A judge in New Hampshire’s 4th Circuit Court blasted a school board for “silencing” a concerned parent who exposed an objectionable reading assignment given to his teen daughter.
William Baer was handcuffed and escorted out of a school board meeting May. 6 after refusing to comply with the board’s two-minute rule. He was voicing concern about “Nineteen Minutes,” a book required for his daughter’s high school honors reading class that he compared to a “transcript for a triple-X-rated movie.”
In dismissing charges against Baer, Judge James M. Carroll said the court “does agree with the defendant’s argument that, often in an official meeting or at the court, for that matter, individuals, from time to time, may be disruptive, but the disruptiveness should not be cause for an arrest in the first instance.”
“The sequence of the arrest actions cause pause by the court as to the chilling, if not silencing of a citizen by the state, for actions which do not warrant a criminal arrest nor conviction. The court finds that the actions for ‘order’ by the state do not ‘balance,’ in the facts of this particular case, the speech rights of the defendant.”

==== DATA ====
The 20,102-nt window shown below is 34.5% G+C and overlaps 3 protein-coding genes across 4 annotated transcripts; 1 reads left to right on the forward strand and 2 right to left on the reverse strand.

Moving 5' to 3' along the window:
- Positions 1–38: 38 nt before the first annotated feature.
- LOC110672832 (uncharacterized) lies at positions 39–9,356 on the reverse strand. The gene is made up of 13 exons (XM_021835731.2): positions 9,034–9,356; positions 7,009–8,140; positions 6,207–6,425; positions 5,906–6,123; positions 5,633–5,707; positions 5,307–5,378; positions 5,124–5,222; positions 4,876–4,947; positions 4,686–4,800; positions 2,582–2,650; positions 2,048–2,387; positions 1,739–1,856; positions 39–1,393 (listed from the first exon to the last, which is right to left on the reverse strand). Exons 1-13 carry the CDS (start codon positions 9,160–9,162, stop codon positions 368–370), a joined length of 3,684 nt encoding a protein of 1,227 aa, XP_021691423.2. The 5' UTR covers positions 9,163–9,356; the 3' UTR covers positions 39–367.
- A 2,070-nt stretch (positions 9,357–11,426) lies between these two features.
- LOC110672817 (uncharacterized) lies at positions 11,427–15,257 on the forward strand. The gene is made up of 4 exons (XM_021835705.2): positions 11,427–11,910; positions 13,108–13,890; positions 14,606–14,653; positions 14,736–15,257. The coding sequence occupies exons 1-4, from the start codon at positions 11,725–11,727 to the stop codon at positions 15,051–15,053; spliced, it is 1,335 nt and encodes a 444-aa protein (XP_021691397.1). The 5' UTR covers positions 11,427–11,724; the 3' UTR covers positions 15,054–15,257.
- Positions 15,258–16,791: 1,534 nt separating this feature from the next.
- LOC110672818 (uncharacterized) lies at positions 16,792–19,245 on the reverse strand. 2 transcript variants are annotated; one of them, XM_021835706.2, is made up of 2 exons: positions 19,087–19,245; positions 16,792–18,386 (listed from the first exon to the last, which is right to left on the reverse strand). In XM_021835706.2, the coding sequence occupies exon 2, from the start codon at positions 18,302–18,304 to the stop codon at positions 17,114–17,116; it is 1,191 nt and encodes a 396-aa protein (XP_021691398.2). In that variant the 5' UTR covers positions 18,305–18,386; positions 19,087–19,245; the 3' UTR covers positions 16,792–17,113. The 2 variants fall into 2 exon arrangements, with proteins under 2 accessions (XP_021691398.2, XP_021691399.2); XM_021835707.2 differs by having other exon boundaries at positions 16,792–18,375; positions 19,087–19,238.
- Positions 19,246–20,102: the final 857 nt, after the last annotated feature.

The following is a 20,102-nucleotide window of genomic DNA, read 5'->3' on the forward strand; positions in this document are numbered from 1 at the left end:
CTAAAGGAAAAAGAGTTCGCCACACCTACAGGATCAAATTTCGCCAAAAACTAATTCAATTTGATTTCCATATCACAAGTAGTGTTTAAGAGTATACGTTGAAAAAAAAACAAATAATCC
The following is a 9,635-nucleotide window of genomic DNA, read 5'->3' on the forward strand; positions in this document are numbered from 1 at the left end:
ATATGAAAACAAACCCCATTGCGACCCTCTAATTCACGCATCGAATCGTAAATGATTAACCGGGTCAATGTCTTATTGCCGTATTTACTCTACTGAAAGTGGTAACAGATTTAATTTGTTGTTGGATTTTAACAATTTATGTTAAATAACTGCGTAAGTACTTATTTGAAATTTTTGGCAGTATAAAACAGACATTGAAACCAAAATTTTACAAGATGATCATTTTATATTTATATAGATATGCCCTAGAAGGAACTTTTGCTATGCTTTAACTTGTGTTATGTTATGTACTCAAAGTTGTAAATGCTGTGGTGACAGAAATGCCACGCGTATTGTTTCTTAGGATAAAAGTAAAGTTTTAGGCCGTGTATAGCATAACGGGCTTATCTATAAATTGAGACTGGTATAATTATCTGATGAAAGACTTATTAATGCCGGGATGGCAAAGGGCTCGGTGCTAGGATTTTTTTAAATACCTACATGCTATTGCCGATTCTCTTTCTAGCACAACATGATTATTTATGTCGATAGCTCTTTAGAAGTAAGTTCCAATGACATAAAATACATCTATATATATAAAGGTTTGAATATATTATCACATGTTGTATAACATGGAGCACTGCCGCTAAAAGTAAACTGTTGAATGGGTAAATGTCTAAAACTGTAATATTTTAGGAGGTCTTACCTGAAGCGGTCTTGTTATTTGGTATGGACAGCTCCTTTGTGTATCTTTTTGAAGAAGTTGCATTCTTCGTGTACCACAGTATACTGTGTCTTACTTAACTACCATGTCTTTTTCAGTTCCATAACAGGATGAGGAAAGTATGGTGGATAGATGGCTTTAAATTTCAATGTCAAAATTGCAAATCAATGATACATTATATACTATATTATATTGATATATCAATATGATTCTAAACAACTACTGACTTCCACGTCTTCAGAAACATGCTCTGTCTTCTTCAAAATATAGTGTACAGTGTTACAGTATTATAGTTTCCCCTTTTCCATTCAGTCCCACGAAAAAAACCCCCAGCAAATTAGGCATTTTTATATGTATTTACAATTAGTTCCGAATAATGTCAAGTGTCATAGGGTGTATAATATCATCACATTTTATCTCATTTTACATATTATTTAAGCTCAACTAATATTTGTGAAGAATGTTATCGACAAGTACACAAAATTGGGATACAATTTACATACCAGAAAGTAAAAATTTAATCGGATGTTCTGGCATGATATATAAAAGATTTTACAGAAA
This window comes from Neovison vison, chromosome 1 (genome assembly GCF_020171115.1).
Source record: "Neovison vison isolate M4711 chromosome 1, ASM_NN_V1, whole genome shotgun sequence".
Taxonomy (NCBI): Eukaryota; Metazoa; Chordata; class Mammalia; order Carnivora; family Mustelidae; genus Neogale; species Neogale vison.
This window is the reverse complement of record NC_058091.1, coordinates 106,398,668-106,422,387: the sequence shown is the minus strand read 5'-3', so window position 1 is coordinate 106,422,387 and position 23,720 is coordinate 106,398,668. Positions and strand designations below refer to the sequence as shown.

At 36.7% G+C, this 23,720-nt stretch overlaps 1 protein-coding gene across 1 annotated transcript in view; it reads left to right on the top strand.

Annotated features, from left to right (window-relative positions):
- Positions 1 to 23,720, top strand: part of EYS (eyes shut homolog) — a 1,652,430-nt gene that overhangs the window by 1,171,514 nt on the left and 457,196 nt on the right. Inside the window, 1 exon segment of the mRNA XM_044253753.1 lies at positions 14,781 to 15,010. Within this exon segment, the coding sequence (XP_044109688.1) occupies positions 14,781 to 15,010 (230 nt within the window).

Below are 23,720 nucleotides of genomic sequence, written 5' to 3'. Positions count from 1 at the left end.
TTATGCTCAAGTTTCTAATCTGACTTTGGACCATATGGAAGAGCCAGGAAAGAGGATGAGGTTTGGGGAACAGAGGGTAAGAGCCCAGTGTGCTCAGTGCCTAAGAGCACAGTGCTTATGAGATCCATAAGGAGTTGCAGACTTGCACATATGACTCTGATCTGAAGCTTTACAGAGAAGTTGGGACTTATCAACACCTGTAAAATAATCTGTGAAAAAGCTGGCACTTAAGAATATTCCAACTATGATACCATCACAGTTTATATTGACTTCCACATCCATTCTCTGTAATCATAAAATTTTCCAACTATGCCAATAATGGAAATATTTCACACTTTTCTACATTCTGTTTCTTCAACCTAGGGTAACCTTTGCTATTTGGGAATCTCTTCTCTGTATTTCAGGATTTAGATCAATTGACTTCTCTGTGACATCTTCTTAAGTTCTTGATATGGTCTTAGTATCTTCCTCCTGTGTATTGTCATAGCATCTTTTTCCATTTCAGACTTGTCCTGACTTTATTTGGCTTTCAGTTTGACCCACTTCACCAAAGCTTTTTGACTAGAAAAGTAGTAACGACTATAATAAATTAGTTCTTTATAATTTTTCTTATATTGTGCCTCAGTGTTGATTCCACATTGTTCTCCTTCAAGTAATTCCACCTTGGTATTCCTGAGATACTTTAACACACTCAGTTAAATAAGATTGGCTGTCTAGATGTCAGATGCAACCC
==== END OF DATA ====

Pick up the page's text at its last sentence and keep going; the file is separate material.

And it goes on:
Further, the judge ruled that there simply was not evidence to sustain the charges brought by the board against Baer.
The school board had claimed Baer “purposely cause[d] a breach of the peace by disrupting the orderly conduct of business,” but the court said that “no reasonable fact finder could find beyond a reasonable doubt that” Baer’s actions did that.
Secondly, a claim that Baer refused to comply with a lawful order of a peace officer isn’t substantiated, the judge wrote.
“The court questions the constitutionality of the state’s action in the sequence as memorialized by the deposition,” he said.
The last claim by the board that Baer “purposely caused a breach of the peace by disrupting any lawful assembly … without lawful authority” also was without foundation, the ruling said.
The board, the judge confirmed, said the meeting already was completed, and “there was no interruption of the meeting.”
The judge pointed out the focal point of the argument was the assignment to read material “concerning a school shooting, suicide, and, what has been described as, sexually explicit descriptions inappropriate for the defendant’s daughter[‘s] reading.”
The judge said the school failed to follow its own practice of notifying parents of such objectionable material.